I also made it pretty clear 20% would be the top end. A lot of people I've seen argue this say we'd do just fine on 15% national sales taxes while eliminating all of the other federal deductions combined and still be raking in money hand over fist. If we ended up with deficits under such a system it would be ironclad proof that government spending is out of control and blind as a bat.

How much would national sales tax have to be to fun universities and national health care? Figure that out and I'm sold.

It would have to be 70-80%. Ask the Canadians, they know.

Neither one of those is a Constitutionally specified power of the federal government anyway. So the real answer to your question is undefined. You just caused a divide by zero error, way to go!

Oddly enough, my experiences making that much with people who make about that much suggest that $800 is in fact a really big deal. It would actually be significantly worse for a lot of people - most places around here I'd be paying about double in both expenses and tax if I wasn't living in a single room like a monk. Keeps getting significantly worse when you start adding kids and possibly a spouse.

As it happens, to get to a level that equals what I actually paid, you'd need to drop to 13% national. It actually gets even worse if you start abolishing state income taxes too. Expect CT sales tax to start equaling the federal one, and suddenly I start wondering why the hell I'm paying 25-40% more for everything.

Too, a national sales tax doesn't actually fix any issues with state and local taxes, which is what most, say, property taxes are last I checked. You'd need to come up with some other solution to those, and I'm not really sure more sales tax is the way. National sales tax for local stuff definitely isn't the way.

Too, to bring back Sarah's point, expect a lot more cash-only transactions. You already see a fair bit of that in CT, where lots of places either charge less for cash or only take cash. I expect going this route eventually leads to something like rationing did in World War II - a fairly large extralegal black/grey market.

Just not sure how I'm supposed to be winning, here. The hour or so it takes to do my taxes isn't really $800 of my time, and I guess I just don't see the IRS as the evil agent of government oppression anyway.

Well the other effect of setting up a national sales tax is that it would make the payment of taxes far more in your face to a lot of people who don't currently pay any at all, and I can't really see how you making $13K would have any liability at all under our current system. Maybe if the general public actually had to PAY for the things they expect the government to provide now it would cause people to rethink the entire welfare state system we've built over the last 60 years.

So if the thought of paying an extra 25-40% for everything abhores you, it sounds like it's time for you to rise up and start making some noise about how much you're paying in taxes, because you're already losing that much and more from your actual pay now.

The real problem with switching to a national sales tax instead of state & federal income taxes (etc.), is that those who are currently barely making enough to cover their bills and still feed their familes would suddenly find that they no longer had to pay taxes that they were mostly already not contributing to but instead would have to either starve themselves and their families or resort to crime, which is why I suggested earlier that this national sales tax should include an arbitrary exemption for necessities such as food. Here in Texas, there is no income tax, but the sales tax is over 8% and we've still got property taxes and quite a few other taxes too, all before federal taxes. I know people who work for an honest wage and still have to spend more time clipping coupons than working in order to make ends meet. Would a national sales tax be better for them than having a quarter to a third of their paycheck withheld? It's hard to say, but mostly it would depend on whether they could afford basic necessities after the transition, if they didn't have to pay any sales tax on groceries, they might still make it. Frankly, for folks like them and myself, just doing away with gasoline taxes completely would be almost enough all by itself. Legalizing marijuana and taxing it instead would generate plenty of additional income for the government without impacting those of us who couldn't afford marijuana even if we did want it.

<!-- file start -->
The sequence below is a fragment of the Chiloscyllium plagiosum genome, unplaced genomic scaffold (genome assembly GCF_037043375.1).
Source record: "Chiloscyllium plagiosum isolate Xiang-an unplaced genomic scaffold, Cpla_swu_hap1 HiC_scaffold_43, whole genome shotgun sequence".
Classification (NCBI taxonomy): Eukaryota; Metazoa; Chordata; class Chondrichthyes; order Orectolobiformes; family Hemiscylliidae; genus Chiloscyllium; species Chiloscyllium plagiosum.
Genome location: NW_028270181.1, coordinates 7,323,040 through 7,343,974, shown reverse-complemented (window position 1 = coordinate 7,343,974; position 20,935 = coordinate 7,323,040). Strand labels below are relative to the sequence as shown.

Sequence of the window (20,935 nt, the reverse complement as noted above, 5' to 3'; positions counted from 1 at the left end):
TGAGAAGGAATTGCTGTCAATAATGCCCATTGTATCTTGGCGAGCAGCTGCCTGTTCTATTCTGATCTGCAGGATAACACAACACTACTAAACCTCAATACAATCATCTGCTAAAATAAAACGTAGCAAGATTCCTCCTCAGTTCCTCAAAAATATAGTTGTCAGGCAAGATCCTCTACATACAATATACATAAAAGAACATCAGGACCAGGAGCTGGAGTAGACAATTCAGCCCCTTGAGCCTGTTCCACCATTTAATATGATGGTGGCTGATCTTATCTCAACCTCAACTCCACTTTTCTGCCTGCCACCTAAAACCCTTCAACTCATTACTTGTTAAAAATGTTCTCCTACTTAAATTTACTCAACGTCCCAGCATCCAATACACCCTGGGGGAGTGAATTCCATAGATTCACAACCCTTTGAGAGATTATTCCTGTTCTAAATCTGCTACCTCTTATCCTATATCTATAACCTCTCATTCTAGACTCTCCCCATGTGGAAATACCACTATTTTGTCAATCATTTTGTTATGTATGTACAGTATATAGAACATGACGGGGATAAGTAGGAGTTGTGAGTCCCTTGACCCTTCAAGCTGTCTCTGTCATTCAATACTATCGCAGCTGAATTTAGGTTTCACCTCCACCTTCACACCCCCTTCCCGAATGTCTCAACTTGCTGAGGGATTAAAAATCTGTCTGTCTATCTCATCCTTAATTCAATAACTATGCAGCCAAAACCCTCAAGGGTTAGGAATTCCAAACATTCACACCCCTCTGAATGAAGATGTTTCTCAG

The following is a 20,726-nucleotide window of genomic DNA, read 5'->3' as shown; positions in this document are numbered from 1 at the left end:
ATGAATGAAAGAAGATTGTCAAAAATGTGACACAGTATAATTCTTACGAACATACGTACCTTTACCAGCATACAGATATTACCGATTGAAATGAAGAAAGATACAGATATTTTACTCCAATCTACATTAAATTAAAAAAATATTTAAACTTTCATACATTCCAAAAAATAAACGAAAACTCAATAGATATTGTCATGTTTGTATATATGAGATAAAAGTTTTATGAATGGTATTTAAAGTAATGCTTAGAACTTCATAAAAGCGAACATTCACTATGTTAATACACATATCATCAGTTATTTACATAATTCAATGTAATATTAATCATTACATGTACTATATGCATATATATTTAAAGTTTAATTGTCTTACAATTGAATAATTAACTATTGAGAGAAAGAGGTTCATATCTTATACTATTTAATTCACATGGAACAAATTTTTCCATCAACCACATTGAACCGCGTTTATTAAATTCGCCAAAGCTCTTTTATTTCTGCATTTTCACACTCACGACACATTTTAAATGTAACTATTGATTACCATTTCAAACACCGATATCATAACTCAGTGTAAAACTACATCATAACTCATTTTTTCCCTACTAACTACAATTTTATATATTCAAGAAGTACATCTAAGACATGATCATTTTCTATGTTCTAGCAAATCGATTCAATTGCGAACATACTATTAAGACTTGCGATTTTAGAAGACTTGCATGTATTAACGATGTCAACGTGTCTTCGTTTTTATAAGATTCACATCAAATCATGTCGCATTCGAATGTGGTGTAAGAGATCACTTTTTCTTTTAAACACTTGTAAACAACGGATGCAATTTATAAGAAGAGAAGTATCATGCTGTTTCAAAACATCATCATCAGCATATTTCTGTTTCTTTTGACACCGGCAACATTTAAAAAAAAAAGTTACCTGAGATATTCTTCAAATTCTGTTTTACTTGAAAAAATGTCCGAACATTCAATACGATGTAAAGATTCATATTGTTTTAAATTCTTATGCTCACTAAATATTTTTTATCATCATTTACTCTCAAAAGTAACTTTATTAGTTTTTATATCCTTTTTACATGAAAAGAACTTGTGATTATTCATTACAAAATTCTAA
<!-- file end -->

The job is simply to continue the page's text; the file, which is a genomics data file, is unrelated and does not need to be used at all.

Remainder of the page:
I guess I sort of thought it would be obvious enough to not need saying that food would not be taxed. Food is already exempt from state and local sales taxes here in California and I guess I assumed the same is true everywhere else. You're making it sound like this is not the case, which I'd have to wonder why.

And to clarify further, unprepared food. If you make your meals by visiting KFC 5 times a week, you still have to pay tax on it. Stuff you buy at the store than you later have to cook at home is exempt. I'm not sure what else is, if anything, but food for sure. The poor certainly haven't been complaining about it here, and crime is going to happen regardless.

Fair enough, I know that food is exempted from sales tax here in Texas, and in New Mexic as well, but even groceries are not tax exempt in Virginia. (The three places I've lived recently.) Basically I was just clarifying/verifying that it'd be under your proposed national sales tax plan too.